Even if a fossil-fuel company does, after all this, decide that it wants to invest in increased production, ESG and all its kin may stand in the way. BlackRock's Larry Fink may have some doubts about how far his campaign against fossil fuels has gone, but publicly quoted fossil-fuel companies are still going to find institutional capital more difficult or more expensive to secure than in the past. They are also likely to be burdened by new SEC disclosure requirements designed, although the agency doesn't quite put it that way, to bully public companies away from fossil fuels.

These requirements, which we have discussed before on Capital Matters (and will doubtless be discussing again) are still at the proposal stage, but the best guess is that they will, after some tinkering, be approved. To summarize (far too briefly), companies will, among other matters, be required to disclose their greenhouse gas (GHG) emissions, the climate risks they face and what they are doing about them. Given that public companies are already required to disclose material risks, these new rules are, for the most part, designed, not to ensure that investors are better informed (which is what the SEC should be doing), but to act as a form of harassment, whether through the sheer amount of paperwork involved, or, more insidiously, by smoothing the way for future regulatory assault or lawfare against companies responsible for what someone somewhere has deemed to be unacceptably high GHG emissions.

Here's the Wall Street Journal from March:

Companies will have to report greenhouse-gas emissions generated directly by their operations (e.g., refining oil) as well as from their energy consumption. Companies will also have to report what are called Scope 3 emissions from their supply chains and customers if they are material, which will be in the eyes of progressive investors.

For example, Exxon Mobil would have to report its direct emissions as well as any from fossil fuels burned to generate the electricity it uses. It may have to quantify emissions from the combustion of its products, the tankers that deliver them, and the manufacturing of its rigs and plastic products when they degrade.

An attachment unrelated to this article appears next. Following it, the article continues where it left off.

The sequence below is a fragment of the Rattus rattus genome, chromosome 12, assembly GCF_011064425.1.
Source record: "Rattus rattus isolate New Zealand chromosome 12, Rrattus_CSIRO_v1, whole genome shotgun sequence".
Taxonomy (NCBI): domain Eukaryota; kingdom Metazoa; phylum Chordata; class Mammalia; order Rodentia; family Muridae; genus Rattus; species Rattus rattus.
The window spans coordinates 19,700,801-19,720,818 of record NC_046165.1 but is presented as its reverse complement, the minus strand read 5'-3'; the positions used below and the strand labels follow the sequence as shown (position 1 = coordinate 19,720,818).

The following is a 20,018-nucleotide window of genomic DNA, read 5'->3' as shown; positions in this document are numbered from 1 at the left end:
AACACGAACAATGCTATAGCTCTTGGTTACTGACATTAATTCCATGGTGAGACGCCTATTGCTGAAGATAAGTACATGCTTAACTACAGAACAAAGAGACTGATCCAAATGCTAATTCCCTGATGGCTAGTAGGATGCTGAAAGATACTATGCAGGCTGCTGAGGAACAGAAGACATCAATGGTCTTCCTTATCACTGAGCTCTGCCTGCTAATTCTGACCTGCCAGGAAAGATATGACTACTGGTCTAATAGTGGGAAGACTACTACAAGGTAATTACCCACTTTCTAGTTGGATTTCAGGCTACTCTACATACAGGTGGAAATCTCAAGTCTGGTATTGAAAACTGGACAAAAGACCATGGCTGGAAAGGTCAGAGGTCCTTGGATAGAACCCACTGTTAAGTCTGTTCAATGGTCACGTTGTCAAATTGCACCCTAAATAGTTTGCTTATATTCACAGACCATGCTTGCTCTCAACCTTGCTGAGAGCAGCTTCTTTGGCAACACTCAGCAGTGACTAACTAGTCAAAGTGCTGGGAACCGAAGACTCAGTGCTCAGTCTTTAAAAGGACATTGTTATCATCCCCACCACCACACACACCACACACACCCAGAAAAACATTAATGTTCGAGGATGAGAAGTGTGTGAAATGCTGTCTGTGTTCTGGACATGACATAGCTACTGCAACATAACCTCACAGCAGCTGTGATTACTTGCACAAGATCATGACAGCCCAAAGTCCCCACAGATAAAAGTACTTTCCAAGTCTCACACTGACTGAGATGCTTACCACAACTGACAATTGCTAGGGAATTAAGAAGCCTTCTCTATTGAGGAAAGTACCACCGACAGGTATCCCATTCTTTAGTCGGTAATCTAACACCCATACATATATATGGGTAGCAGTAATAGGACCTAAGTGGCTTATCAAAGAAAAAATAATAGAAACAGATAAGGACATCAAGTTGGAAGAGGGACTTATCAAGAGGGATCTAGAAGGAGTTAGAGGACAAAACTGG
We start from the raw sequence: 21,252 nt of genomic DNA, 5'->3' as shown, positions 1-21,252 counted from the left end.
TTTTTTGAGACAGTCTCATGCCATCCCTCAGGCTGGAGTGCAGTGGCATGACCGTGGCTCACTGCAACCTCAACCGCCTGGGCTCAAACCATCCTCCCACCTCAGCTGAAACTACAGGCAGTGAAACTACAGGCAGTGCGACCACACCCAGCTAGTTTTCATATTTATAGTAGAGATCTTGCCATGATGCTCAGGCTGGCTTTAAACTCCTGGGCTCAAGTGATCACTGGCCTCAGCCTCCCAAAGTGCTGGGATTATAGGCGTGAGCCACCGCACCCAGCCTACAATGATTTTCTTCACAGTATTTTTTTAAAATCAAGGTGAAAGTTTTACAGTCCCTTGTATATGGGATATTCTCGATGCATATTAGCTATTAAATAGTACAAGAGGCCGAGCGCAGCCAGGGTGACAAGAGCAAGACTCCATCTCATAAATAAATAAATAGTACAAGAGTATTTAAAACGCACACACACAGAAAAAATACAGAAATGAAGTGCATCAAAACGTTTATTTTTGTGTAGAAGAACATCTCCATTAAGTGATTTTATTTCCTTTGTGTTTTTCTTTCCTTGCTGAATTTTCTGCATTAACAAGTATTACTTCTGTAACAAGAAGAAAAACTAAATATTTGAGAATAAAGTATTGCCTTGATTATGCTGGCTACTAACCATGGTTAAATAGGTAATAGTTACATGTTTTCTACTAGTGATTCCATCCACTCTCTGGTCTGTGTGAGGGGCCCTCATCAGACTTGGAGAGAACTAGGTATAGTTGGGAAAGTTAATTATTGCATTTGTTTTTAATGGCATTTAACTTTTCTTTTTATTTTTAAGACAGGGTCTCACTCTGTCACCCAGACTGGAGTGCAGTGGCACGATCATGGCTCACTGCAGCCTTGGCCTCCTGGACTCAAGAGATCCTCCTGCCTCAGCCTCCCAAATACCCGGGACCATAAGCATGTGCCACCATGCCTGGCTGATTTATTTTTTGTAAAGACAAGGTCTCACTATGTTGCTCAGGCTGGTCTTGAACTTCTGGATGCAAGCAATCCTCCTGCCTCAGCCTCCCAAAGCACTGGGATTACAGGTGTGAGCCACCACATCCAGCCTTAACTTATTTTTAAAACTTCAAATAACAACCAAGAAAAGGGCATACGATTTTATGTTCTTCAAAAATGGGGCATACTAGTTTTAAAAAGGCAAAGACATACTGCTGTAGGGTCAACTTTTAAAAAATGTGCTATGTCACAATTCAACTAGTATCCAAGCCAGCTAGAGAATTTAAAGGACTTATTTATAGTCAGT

Scope 3 emissions have no clear definition. The agency says it has not proposed a bright-line quantitative threshold for the materiality determination for Scope 3 emissions because this would depend on the particular facts and circumstances, making it difficult to establish a 'one size fits all' standard.

To an ambitious regulator, attorney, or activist, that absence of a bright line will be a feature, not a bug. It will be all to easy to argue that GHG emissions have been inadequately disclosed, just as (with regard to other proposed rules), it will be all too easy to claim that a company has not gone far enough in its efforts to disclose climate risk.

We'll have to see whether this rule leads to any significant exodus from the public markets. Maybe, maybe not. But it does seem clear that some oil and gas companies will either follow Harold Hamm's example or avoid going public in the first place. Taking those routes would not enable them to avoid the effects of increasing bank unwillingness to lend to fossil fuel companies, but it should mean that they can draw on a pool of private-equity finance, less subject (for now) to ESG constraints. And it will free them from the SEC's regulatory excesses.

In a good number of cases, this will be the right thing for those companies to do, but it should not be forgotten that this is the least bad option, and that it has been forced upon them. By shutting themselves out of the public markets, these companies will be drawing on a smaller pool of (probably more expensive) capital than would once have been available. That may well work for them, but it will not be enough to offset the reality that, if trends in the public markets, especially when reinforced by regulatory and government action, continue on their current course, the U.S. will not take advantage of its oil-and-gas reserves in the way that it should. That might bring some limited benefit to the climate, but it will hurt the U.S. consumer (more greenflation!) and damage this country's geopolitical position. In the course of his interview with the FT's Brower (which was published in early January, and so some time before the invasion of Ukraine), Hamm describes the administration's efforts to persuade the Russian and Saudi regimes to pump more oil as the silliest thing you ever heard of. Hamm, Brower reports, had requested a meeting with John Kerry, but had had no reply.

Doubtless, our climate Metternich was busy persuading Xi to give up on coal.

Or not.

To be fair, Hamm and Kerry did meet later in January.

I don't know how it went, but I do know that in March, Hamm wrote this in the Wall Street Journal:

Gasoline prices are higher than we have ever seen. The government reported a year-over-year inflation rate of 7.9% for February [those were the days], the highest since 1982. Americans need relief, and one thing stands in the way: President Biden's unwillingness to reverse course on his administration's commitment to put the American oil-and-gas industry out of business at the consumer's expense.

Maybe the meeting didn't go that well.

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Posted: June 17, 2022 Friday 08:30 PM